Local opportunities to boost woodland highlighted

Dozens of local authority areas have the potential for doubled, tripled, or even quadrupled woodland cover, according to mapping undertaken by Friends of the Earth.

The environmental charity and mapping consultancy Terra Sulis have launched the first ever map of existing and potential woodland in every local authority in England.

Released ahead of National Tree Week (30 November to 6 December), the mapping shows the possibility of doubling woodland cover in England from its current level of 10 per cent without encroaching on high-value arable farmland, Priority Habitats, peat bogs or protected nature sites. Much of the opportunity for woodland is low grade pastureland, which means it’s crucial that government supports farmers to grow more trees on their land.

Northumberland was found to hold the most promise of any local authority, with 77,000 hectares of potential woodland. The other top opportunity areas for woodland creation included Cornwall (73,000ha), Shropshire (47,000ha), and Eden District (43,000ha). Woodland plans are in place for some of these areas.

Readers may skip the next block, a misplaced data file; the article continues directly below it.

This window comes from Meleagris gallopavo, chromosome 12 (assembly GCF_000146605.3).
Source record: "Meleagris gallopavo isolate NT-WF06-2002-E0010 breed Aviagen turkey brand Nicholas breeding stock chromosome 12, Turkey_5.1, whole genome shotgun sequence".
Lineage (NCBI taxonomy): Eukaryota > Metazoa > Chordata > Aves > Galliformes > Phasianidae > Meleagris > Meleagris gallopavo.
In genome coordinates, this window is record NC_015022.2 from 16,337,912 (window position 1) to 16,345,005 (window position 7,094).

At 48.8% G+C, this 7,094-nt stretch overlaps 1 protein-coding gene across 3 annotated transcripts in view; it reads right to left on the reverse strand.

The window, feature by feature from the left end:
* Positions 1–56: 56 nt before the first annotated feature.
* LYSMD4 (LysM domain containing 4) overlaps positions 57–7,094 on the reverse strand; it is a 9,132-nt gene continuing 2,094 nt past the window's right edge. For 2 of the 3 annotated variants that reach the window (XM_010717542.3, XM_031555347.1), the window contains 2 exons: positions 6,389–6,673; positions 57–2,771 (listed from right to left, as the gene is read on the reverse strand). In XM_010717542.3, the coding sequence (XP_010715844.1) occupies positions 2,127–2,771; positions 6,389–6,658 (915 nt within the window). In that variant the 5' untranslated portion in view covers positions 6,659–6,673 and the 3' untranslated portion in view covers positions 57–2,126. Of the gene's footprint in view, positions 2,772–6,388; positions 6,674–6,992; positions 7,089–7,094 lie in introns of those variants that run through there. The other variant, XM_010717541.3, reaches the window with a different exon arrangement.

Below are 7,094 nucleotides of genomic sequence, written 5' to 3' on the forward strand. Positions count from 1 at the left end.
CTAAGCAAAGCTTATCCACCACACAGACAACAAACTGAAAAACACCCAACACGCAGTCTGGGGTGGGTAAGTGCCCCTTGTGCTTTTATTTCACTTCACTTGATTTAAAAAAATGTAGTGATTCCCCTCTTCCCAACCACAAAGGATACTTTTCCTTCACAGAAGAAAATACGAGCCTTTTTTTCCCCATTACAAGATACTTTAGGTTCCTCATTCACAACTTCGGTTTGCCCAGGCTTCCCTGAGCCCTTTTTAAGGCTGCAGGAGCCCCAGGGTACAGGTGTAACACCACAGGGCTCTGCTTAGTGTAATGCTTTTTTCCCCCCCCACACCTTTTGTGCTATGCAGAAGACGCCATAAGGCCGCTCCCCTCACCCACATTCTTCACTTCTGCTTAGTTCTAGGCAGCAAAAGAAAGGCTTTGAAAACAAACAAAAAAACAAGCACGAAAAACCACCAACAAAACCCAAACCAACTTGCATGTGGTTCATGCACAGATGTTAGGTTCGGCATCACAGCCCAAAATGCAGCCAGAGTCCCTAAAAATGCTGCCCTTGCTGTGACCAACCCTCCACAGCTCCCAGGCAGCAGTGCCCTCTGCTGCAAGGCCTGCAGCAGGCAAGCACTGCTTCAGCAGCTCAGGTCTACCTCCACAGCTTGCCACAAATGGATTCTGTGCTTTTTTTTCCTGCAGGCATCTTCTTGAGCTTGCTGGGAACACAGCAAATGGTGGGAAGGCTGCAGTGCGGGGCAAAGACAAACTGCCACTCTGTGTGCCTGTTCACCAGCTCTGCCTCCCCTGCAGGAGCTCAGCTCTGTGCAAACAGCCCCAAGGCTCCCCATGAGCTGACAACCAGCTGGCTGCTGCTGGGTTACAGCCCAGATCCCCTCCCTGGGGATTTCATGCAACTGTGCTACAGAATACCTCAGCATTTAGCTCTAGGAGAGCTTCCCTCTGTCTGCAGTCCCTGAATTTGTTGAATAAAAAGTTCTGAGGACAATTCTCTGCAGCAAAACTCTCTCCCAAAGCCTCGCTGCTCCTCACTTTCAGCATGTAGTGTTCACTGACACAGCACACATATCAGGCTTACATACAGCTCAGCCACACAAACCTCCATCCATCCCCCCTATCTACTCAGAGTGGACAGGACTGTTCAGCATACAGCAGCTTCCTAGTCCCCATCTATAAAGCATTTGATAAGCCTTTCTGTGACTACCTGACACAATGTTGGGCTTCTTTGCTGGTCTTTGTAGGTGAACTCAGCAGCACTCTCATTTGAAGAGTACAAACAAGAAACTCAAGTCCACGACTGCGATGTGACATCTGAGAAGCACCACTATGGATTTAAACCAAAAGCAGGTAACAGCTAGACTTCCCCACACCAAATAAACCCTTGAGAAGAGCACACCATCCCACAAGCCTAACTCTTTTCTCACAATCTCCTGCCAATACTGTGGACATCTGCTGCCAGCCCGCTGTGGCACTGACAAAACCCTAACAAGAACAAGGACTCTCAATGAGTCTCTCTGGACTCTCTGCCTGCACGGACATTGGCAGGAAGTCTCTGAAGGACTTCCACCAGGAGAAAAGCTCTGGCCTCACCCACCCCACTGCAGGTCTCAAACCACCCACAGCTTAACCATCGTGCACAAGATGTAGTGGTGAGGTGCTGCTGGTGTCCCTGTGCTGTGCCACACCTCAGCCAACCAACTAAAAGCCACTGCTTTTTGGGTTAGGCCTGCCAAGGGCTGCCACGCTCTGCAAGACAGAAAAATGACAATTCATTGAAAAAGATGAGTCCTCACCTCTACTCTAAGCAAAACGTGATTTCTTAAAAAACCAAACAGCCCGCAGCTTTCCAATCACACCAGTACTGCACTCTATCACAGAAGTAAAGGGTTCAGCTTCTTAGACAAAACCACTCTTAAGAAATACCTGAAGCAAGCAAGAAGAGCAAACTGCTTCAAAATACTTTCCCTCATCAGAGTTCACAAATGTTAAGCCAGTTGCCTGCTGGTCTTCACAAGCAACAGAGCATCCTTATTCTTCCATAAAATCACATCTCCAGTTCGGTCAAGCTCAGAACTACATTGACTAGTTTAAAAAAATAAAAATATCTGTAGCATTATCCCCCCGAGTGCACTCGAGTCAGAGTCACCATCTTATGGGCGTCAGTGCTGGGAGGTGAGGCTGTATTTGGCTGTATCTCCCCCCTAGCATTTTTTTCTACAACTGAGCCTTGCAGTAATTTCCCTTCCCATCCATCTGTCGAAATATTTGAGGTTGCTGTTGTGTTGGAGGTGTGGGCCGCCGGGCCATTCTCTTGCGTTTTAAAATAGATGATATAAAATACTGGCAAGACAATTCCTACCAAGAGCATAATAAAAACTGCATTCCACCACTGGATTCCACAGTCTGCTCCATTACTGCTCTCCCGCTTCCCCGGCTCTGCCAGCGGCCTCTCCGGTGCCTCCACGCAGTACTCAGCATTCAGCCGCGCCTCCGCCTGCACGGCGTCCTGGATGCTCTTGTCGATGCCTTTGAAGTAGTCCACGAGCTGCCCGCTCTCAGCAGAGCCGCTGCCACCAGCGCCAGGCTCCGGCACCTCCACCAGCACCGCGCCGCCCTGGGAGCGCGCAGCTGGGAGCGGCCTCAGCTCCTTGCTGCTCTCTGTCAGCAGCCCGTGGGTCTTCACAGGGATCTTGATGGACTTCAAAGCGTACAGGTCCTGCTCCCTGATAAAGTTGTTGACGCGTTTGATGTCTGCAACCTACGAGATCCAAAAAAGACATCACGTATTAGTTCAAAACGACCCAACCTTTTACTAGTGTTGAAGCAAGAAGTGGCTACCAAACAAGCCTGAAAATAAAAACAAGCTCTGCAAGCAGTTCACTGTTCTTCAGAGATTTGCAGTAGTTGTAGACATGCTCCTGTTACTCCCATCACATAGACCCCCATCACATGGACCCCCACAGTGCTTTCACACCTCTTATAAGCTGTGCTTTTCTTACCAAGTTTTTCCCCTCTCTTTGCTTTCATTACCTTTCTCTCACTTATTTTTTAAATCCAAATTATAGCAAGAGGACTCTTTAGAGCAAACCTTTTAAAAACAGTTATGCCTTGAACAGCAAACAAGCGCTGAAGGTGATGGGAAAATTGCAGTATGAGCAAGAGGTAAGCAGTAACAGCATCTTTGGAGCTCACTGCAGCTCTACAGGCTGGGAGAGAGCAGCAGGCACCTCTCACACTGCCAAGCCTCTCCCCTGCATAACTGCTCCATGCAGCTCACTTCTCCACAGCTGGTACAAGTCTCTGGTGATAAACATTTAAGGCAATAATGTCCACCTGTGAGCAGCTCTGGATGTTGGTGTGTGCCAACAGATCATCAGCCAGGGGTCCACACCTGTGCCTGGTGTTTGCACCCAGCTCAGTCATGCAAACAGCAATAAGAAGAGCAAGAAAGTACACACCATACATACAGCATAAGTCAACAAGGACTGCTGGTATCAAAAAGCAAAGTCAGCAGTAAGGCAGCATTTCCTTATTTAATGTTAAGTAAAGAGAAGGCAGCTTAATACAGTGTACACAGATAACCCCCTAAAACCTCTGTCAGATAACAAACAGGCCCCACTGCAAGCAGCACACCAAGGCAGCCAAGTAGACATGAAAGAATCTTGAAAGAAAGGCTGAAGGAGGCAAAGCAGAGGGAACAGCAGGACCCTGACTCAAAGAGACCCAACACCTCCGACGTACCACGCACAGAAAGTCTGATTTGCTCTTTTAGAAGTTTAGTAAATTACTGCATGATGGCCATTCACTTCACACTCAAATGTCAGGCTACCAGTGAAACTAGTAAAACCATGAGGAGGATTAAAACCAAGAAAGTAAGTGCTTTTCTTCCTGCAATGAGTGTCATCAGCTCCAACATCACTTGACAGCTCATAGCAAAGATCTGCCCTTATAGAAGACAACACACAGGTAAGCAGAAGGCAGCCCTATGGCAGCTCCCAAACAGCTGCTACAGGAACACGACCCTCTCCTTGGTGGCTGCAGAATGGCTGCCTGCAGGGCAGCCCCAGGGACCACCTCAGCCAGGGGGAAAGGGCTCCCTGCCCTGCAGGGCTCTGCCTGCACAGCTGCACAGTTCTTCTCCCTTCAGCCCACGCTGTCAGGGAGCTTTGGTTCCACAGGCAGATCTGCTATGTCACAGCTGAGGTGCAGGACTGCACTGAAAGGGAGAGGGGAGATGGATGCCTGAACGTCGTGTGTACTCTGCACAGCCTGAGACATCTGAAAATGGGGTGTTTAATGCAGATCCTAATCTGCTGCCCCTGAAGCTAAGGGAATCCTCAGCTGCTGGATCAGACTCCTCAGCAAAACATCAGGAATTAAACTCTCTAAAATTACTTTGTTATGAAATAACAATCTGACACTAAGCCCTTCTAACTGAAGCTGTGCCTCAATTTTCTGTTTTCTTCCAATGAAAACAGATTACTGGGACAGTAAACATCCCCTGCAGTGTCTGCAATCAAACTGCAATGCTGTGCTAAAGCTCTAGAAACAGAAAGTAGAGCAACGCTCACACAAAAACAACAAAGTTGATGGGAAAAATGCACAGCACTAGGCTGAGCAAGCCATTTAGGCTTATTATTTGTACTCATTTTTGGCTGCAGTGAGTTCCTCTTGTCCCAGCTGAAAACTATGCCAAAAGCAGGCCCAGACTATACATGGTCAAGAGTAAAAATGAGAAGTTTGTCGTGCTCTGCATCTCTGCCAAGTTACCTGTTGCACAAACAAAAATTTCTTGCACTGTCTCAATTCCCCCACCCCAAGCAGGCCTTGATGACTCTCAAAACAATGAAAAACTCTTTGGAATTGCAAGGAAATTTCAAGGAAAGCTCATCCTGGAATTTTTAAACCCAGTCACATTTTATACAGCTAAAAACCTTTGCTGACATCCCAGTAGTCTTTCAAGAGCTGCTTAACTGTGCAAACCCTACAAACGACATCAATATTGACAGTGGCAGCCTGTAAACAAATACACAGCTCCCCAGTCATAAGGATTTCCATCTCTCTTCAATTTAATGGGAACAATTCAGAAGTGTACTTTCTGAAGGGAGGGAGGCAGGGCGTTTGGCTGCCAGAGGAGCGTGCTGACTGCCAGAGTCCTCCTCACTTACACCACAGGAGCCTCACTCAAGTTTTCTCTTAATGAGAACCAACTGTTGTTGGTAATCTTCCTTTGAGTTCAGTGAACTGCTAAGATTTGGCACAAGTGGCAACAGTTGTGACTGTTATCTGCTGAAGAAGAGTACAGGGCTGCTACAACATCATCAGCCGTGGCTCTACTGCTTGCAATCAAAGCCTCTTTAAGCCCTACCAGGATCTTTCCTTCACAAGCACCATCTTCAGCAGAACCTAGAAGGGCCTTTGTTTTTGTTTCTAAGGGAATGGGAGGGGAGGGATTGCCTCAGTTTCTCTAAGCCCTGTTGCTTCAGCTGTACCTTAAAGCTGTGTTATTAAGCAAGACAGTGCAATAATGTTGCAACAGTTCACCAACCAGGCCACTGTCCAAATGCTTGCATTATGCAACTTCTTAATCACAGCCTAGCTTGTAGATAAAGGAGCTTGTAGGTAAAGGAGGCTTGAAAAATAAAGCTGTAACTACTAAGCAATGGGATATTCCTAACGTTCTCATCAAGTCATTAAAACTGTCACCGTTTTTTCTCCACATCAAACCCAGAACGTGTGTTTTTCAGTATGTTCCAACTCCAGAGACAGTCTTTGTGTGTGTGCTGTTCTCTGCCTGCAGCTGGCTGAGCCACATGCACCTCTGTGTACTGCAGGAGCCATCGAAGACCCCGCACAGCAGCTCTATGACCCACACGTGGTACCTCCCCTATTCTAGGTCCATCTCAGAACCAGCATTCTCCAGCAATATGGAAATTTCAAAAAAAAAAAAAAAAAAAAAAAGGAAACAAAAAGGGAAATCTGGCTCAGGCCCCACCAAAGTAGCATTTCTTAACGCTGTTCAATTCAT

In total, the analysis of local woodland opportunities found that there is the potential to at least quadruple woodland cover in 20 local authority areas, while in 34 local authority areas, there is the potential to at least triple woodland cover.

The environmental campaign group is calling on local councils to commit to boosting woodland cover. But it’s also crucial that central government support and funding is in place for local authorities to fight the climate crisis, and for farmers to grow more trees on their land. Friends of the Earth say a national tree cover target should be included in the England Tree Strategy, which is expected this winter.

Danny Gross, tree campaigner at Friends of the Earth, said: “We're calling on Forestry Minister Zac Goldsmith to mark next week’s National Tree Week by setting an ambitious target to boost tree cover in England. Growing more trees would help us fight climate breakdown while enabling more people to access nature in their local area. We need more councils to step up and grow more trees, but it’s time that ministers in Westminster offer more funding for climate action at a local level.”